Note this fix only works on Windows Server 2012/Windows 8 or later. A different method is required on Windows Server 2008R2 or earlier which involves the use of the NETDOM command.
For several years now I have been using Hyper-V for building out a virtual development environment on my laptop. Since I work as a consultant I have to handle a lot of different software scenarios. Some customers use web based VPN, others use software, sometimes I have to install a specific version of SQL while other times I remote into a workstation. On top of my customer needs I frequently do presentations at SQL Saturdays and for Pragmatic Works. All of these things combine to mean I have to be ready for just about anything in relatively short amounts of time.
“FIXED: Hyper-V trust relationship between the workstation and domain failed.”
I learned early on that rebuilding my laptop every time I needed to change a configuration for a given project or presentation was going to take up a huge chunk of my time so I started virtualizing. The issue that I run into from time to time comes into play when I have to roll back my VM to a previous checkpoint (aka snapshot). The problem manifests in an error message when attempting to log into Windows after applying a checkpoint and reads: The trust relationship between this workstation and the primary domain failed.
The solution for this particular error message is fairly simple but does require you to know the credentials for a local user account that is an administrator.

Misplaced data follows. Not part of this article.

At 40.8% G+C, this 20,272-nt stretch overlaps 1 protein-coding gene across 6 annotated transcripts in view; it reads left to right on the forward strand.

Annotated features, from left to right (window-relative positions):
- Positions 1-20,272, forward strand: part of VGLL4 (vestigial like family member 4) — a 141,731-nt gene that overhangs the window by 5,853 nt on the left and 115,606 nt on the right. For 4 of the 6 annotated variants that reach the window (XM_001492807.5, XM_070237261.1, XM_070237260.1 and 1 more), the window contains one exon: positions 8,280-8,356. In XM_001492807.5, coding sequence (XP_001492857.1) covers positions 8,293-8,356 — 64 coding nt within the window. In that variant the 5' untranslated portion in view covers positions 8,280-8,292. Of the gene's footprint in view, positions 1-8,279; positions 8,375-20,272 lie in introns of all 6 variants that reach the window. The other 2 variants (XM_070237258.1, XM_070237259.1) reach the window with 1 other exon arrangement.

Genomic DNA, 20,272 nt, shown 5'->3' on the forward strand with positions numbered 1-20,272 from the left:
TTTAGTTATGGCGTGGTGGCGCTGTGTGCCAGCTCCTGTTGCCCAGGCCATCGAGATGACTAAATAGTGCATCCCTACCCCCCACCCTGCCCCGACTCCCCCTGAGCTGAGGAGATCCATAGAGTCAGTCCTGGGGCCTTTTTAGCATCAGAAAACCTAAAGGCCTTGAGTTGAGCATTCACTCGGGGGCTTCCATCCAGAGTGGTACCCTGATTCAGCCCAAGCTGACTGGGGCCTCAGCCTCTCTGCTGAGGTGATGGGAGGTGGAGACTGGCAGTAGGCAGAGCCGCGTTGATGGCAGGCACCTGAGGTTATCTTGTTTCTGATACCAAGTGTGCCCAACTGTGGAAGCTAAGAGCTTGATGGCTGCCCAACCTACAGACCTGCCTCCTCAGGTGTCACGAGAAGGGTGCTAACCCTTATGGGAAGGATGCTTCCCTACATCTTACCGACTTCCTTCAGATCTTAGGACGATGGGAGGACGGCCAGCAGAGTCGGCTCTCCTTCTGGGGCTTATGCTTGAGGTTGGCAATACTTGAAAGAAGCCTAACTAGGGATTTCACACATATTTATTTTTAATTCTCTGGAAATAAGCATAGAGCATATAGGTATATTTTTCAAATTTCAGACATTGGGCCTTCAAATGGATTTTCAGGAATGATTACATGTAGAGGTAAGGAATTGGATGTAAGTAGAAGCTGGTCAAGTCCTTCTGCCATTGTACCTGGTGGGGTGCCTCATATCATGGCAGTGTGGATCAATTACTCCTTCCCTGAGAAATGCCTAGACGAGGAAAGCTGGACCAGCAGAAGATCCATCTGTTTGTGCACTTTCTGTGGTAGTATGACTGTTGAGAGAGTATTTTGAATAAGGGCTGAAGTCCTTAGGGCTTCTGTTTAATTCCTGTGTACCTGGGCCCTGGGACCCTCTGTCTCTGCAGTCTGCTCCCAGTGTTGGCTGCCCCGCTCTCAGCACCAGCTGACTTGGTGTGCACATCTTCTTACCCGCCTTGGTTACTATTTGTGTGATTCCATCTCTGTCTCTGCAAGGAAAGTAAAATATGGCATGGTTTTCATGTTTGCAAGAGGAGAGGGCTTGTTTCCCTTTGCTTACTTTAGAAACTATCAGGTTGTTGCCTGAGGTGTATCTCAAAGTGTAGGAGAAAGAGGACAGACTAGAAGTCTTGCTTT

Here is a little bit of background information that will come in handy over the next few steps as we resolve the issue:
- Domain Name: BSCORP
- VM Computer Name: BS-WS-01
- Domain Admin Account: BSCORP\Administrator
- Local Admin Account: Bradley
First, log into the VM that is displaying the trust error message using a local account that is an administrator. In this case I’m going to log in using the account “Bradley”.
Second, run PowerShell as an administrator and run the Reset-ComputerMachinePassword command. Be sure to replace the credentials shown below with your own domain admin account. Also note that when you run this command a popup will appear asking you to input the password for the account specified in the PowerShell command.
Reset-ComputerMachinePassword -Credential BSCORP\Administrator
There is an optional parameter on the Reset-ComputerMachinePassword cmdlet to specify a domain controller in the environment as well. If you do not specify this parameter a domain controller is chosen for you. Reset-ComputerMachinePassword -Credential <DomainName\AccountName> -Server <DomainControllerMachineName>
Finally, restart the VM and log in with the original credentials that you were using when the domain trust error message appeared.
Thanks, works like a charm
Smple, and great. It save my lot of time.